·        As a result, rising venture capital investments, which support the expansion of plant-based product companies, and leading meat manufacturers' increased focus on building a portfolio of investments in the insect, plant, and lab-grown meat protein arena, the worldwide alternative proteins market is booming.


·   To some extent, a strong predilection for animal-based products limits the rise of alternative products.


·        Livestock animals have an important role in human health and well-being. Meat production and consumption have risen dramatically in recent decades, particularly in emerging countries. Global demand for animal products is expected to rise 70% by 2050, according to the OECD-FAO, due to population expansion and increased wealth.    Animal proteins come from animal products such as eggs, milk, meat, and fish. Because they contain and offer enough levels of essential amino acids, animal-based products are sometimes referred to as higher-quality proteins.

Plant-based goods, on the other hand, have limited levels of some (but not all) amino acids. Western diets now contain a significant quantity of animal protein. Animal sources provide for around two-thirds of dietary protein, according to the National Health and Nutrition Examination Survey (NHANES) (2018).


Key Findings in the Alternative Proteins Market Study:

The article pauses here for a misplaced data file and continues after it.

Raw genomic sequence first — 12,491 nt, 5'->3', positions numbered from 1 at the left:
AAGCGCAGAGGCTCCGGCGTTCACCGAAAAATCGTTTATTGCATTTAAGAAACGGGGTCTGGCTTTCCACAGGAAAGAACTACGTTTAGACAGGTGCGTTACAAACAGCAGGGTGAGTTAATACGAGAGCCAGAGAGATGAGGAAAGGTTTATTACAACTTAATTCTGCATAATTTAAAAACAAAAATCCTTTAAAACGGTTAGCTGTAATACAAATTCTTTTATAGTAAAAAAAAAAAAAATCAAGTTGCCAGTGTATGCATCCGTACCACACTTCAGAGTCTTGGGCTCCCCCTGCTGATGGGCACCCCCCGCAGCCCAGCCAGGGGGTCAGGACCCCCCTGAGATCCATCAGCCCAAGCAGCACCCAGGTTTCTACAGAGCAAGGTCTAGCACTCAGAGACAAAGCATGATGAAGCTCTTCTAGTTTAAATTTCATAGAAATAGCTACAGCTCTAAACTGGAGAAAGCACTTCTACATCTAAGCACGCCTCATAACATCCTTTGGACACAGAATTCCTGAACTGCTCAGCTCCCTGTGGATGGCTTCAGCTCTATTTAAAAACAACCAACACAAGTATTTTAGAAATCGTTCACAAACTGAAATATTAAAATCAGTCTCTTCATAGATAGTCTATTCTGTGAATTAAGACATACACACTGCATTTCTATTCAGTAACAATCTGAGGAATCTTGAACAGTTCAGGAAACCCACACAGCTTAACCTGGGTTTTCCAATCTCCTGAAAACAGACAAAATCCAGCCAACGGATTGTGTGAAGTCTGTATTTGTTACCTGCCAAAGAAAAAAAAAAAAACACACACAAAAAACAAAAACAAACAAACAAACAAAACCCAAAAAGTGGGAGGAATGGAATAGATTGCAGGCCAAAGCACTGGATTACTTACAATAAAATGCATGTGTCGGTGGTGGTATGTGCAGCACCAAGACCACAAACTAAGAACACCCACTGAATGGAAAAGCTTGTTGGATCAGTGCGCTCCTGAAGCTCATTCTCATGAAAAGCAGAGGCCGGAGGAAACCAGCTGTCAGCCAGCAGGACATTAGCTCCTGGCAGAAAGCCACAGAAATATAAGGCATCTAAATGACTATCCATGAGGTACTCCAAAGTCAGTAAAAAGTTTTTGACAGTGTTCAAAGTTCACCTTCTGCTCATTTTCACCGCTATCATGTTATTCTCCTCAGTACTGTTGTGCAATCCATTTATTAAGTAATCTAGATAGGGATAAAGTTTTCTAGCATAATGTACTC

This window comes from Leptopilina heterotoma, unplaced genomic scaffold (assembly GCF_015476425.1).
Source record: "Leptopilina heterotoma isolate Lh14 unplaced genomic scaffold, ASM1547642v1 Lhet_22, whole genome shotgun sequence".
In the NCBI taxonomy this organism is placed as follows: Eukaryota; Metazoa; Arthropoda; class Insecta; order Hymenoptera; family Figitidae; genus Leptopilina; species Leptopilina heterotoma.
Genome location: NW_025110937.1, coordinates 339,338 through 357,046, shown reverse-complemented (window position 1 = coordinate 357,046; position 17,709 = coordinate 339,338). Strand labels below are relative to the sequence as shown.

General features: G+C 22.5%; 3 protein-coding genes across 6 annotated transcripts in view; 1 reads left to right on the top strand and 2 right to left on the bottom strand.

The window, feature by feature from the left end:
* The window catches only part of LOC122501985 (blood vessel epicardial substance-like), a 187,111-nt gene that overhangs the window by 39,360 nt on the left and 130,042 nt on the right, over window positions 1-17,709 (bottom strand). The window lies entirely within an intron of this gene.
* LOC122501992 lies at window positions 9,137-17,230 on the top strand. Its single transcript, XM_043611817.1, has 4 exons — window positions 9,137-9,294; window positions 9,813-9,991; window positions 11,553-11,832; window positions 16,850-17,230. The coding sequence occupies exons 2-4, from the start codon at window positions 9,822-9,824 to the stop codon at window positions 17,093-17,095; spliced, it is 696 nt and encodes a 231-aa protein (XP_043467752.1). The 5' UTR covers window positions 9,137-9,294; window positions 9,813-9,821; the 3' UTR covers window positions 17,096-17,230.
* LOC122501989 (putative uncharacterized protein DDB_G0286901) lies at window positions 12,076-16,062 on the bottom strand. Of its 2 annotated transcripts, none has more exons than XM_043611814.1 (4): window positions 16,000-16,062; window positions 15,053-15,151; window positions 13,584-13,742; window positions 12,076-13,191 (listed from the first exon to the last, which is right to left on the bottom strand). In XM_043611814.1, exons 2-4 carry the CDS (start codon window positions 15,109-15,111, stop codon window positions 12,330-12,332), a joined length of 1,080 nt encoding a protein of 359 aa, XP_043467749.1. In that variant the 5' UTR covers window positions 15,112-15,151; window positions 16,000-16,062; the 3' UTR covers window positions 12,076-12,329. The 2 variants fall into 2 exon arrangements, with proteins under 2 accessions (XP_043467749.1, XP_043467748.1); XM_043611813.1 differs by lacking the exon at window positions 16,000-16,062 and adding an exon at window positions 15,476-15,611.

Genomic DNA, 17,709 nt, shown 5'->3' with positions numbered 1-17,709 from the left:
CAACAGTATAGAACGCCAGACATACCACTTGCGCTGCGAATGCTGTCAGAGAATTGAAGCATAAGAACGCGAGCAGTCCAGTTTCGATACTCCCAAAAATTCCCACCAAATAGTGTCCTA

During the forecast period, the emerging alternatives segment is expected to increase at the fastest rate.


The global alternative proteins market is divided into three categories based on stage/type: emerging alternative proteins, teenage alternative proteins, and matured alternative proteins. In 2020, the matured alternative protein sector accounted for the majority of the alternative protein market. During the projection period, however, the emerging alternative proteins segment is predicted to increase at the fastest CAGR. Growing demand for environmentally friendly protein-rich food, more investment in new protein farming, and changing attitudes regarding insects and single-cell protein as food are all contributing to this segment's rapid rise.


Emerging Alternative Proteins


The global emerging alternative proteins market is divided into three types: insect, algae, and duckweed. In 2020, insect proteins accounted for the greatest portion of the global emerging alternative proteins market.


  • Adolescent Alternative Proteins

Pea, rice, corn, potato, and other runner-up protein sources, such as sorghum, teff, quinoa, oats, and lupine, are examples of adolescent alternative proteins. In 2020, the pea proteins category held the highest share of the entire adolescent alternative protein market.


  • Matured Alternative Proteins

Soy, wheat, canola, mushroom, mycoprotein, and other alternative proteins are segmented in the matured alternative proteins market. In 2020, the soy proteins category held the greatest proportion of the mature alternative protein market.

 

The global alternative proteins market is divided into three categories depending on the application: plant protein-based products, insect protein-based products, and microbial protein-based products. In 2020, the sector of plant protein-based products held the biggest share of the entire alternative protein market.  The market for edible insect protein-based products, on the other hand, is predicted to rise rapidly throughout the forecast period. The high nutritional value of insects, the growing desire for novel food products, the growing acceptance of insect protein consumption, and the environmental sustainability of insect production and consumption are all factors contributing to the market's rapid growth.